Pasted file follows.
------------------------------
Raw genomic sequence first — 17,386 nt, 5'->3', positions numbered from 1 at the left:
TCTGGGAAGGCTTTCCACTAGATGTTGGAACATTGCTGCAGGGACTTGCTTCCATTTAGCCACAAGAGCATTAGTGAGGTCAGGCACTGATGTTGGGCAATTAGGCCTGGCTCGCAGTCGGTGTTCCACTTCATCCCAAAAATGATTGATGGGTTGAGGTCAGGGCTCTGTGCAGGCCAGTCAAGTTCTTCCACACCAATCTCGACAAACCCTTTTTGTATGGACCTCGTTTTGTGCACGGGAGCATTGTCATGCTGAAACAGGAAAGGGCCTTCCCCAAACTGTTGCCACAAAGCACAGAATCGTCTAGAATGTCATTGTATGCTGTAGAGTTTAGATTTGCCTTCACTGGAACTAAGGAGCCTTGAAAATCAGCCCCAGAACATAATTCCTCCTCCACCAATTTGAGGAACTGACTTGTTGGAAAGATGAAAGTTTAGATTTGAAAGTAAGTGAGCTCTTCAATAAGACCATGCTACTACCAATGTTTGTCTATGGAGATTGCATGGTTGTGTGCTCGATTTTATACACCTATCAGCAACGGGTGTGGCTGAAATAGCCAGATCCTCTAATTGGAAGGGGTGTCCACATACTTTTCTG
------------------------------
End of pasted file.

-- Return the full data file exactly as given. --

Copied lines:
Raw genomic sequence first — 17,386 nt, 5'->3', positions numbered from 1 at the left:
TCTGGGAAGGCTTTCCACTAGATGTTGGAACATTGCTGCAGGGACTTGCTTCCATTTAGCCACAAGAGCATTAGTGAGGTCAGGCACTGATGTTGGGCAATTAGGCCTGGCTCGCAGTCGGTGTTCCACTTCATCCCAAAAATGATTGATGGGTTGAGGTCAGGGCTCTGTGCAGGCCAGTCAAGTTCTTCCACACCAATCTCGACAAACCCTTTTTGTATGGACCTCGTTTTGTGCACGGGAGCATTGTCATGCTGAAACAGGAAAGGGCCTTCCCCAAACTGTTGCCACAAAGCACAGAATCGTCTAGAATGTCATTGTATGCTGTAGAGTTTAGATTTGCCTTCACTGGAACTAAGGAGCCTTGAAAATCAGCCCCAGAACATAATTCCTCCTCCACCAATTTGAGGAACTGACTTGTTGGAAAGATGAAAGTTTAGATTTGAAAGTAAGTGAGCTCTTCAATAAGACCATGCTACTACCAATGTTTGTCTATGGAGATTGCATGGTTGTGTGCTCGATTTTATACACCTATCAGCAACGGGTGTGGCTGAAATAGCCAGATCCTCTAATTGGAAGGGGTGTCCACATACTTTTCTG